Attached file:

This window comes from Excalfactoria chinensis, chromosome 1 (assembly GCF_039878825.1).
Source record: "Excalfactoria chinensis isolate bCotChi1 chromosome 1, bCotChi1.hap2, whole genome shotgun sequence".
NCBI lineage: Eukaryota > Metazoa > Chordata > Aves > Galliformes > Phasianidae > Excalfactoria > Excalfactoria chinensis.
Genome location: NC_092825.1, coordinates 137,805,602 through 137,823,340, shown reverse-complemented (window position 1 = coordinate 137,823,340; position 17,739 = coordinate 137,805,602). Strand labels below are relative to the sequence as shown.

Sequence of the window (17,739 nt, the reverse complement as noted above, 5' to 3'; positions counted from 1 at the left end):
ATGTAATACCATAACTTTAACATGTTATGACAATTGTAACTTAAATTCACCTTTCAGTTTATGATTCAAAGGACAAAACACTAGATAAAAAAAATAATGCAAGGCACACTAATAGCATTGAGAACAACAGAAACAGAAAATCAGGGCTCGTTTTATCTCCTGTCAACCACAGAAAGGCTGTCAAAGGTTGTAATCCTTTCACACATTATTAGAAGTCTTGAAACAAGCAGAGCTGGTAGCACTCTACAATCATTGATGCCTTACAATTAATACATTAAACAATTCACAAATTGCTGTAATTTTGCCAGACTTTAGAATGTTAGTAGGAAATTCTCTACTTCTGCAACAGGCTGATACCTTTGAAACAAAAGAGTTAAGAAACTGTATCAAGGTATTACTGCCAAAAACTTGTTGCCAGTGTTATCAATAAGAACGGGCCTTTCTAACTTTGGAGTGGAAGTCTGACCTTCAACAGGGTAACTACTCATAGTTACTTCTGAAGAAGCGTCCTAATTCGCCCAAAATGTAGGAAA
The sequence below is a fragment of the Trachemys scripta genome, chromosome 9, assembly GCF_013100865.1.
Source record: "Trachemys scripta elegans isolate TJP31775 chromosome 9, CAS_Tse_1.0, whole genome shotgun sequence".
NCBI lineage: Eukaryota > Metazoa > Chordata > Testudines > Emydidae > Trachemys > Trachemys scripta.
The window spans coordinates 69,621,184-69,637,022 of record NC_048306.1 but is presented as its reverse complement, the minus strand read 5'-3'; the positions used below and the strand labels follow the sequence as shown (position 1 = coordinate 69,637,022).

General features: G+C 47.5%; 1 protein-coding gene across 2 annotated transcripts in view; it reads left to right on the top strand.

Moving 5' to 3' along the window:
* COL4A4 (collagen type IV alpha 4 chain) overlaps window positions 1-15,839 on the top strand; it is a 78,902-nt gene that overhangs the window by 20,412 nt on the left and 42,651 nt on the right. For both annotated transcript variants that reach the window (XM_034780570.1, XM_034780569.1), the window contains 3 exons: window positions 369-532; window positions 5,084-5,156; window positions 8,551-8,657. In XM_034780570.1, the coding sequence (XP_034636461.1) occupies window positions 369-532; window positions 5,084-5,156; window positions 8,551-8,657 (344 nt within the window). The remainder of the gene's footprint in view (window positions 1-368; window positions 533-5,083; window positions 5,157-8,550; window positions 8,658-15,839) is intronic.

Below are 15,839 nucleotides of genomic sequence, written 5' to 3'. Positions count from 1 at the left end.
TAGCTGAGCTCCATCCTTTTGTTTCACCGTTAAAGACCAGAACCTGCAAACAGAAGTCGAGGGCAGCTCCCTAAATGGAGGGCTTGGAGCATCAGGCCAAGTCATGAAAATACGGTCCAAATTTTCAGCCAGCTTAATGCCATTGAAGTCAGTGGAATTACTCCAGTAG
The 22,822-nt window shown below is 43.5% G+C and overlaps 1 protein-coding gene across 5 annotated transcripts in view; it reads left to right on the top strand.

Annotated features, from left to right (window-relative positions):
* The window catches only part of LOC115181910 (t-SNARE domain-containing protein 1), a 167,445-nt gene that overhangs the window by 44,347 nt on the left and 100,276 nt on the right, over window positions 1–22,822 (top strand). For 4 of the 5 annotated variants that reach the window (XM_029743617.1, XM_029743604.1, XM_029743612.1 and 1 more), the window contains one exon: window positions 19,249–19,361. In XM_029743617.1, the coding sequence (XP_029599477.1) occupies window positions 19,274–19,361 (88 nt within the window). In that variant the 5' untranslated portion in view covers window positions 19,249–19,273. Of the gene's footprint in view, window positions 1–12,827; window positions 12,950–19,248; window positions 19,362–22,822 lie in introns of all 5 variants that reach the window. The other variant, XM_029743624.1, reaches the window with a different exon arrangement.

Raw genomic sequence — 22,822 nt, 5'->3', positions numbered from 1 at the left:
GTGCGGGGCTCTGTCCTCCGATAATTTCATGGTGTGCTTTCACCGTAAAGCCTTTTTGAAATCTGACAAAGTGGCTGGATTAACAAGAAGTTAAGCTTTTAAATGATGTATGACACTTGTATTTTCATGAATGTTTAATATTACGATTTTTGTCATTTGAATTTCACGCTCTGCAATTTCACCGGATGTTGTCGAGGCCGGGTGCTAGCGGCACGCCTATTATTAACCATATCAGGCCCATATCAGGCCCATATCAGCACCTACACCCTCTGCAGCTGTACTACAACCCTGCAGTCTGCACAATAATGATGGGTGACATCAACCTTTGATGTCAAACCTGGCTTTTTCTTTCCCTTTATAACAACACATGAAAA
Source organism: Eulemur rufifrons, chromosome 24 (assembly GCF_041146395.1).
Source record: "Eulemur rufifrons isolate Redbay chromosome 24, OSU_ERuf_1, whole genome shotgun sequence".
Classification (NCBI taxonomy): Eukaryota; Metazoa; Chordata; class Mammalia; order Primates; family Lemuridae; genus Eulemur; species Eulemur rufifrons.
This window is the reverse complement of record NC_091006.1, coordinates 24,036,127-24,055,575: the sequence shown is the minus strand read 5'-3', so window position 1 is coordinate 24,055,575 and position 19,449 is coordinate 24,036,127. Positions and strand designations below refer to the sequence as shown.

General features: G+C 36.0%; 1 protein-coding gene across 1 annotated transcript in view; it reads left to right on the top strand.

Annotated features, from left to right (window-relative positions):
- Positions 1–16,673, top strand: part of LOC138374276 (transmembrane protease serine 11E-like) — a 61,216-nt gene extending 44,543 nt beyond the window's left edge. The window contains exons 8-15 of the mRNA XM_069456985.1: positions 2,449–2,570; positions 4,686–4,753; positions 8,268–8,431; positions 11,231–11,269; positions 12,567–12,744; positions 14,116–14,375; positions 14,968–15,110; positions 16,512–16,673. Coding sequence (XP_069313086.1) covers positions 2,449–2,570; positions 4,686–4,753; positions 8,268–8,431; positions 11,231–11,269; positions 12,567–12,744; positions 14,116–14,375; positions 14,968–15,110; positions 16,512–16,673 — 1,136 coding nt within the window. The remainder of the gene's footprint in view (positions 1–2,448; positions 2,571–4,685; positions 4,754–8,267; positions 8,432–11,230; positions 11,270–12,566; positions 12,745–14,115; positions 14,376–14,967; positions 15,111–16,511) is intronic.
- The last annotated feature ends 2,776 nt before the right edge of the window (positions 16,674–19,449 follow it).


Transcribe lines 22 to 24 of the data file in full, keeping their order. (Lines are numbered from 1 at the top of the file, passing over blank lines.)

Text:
Source record: "Eulemur rufifrons isolate Redbay chromosome 24, OSU_ERuf_1, whole genome shotgun sequence".
Classification (NCBI taxonomy): Eukaryota; Metazoa; Chordata; class Mammalia; order Primates; family Lemuridae; genus Eulemur; species Eulemur rufifrons.
This window is the reverse complement of record NC_091006.1, coordinates 24,036,127-24,055,575: the sequence shown is the minus strand read 5'-3', so window position 1 is coordinate 24,055,575 and position 19,449 is coordinate 24,036,127. Positions and strand designations below refer to the sequence as shown.